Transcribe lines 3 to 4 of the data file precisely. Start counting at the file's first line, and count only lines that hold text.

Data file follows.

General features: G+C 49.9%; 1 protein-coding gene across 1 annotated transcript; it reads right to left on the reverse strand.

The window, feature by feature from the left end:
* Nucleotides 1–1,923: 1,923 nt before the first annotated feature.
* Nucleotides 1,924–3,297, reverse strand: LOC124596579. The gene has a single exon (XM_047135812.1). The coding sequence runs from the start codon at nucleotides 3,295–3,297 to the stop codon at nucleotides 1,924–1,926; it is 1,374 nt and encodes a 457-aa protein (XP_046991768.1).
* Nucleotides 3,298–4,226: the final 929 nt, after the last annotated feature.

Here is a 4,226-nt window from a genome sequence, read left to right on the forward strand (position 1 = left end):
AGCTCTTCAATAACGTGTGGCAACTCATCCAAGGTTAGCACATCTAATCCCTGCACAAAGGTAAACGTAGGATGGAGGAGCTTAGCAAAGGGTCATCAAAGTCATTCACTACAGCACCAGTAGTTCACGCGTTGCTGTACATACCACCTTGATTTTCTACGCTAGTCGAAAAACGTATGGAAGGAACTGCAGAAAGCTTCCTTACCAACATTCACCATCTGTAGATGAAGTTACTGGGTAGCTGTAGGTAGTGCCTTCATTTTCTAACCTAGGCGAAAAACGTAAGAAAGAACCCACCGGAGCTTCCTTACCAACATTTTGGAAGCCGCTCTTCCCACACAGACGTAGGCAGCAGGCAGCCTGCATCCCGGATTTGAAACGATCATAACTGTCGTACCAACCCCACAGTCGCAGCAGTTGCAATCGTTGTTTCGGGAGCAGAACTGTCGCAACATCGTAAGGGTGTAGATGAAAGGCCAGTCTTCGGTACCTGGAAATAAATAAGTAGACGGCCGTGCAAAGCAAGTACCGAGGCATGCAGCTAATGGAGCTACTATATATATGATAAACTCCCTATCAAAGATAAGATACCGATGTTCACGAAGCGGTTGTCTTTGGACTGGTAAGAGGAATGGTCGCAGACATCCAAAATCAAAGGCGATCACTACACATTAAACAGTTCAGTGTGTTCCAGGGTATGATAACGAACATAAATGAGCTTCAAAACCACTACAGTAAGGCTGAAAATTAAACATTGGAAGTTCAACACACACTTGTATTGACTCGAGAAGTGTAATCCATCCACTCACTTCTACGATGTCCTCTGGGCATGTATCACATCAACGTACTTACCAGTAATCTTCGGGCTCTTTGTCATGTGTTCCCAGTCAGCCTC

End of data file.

* Nucleotides 1–1,923: 1,923 nt before the first annotated feature.
* Nucleotides 1,924–3,297, reverse strand: LOC124596579. The gene has a single exon (XM_047135812.1). The coding sequence runs from the start codon at nucleotides 3,295–3,297 to the stop codon at nucleotides 1,924–1,926; it is 1,374 nt and encodes a 457-aa protein (XP_046991768.1).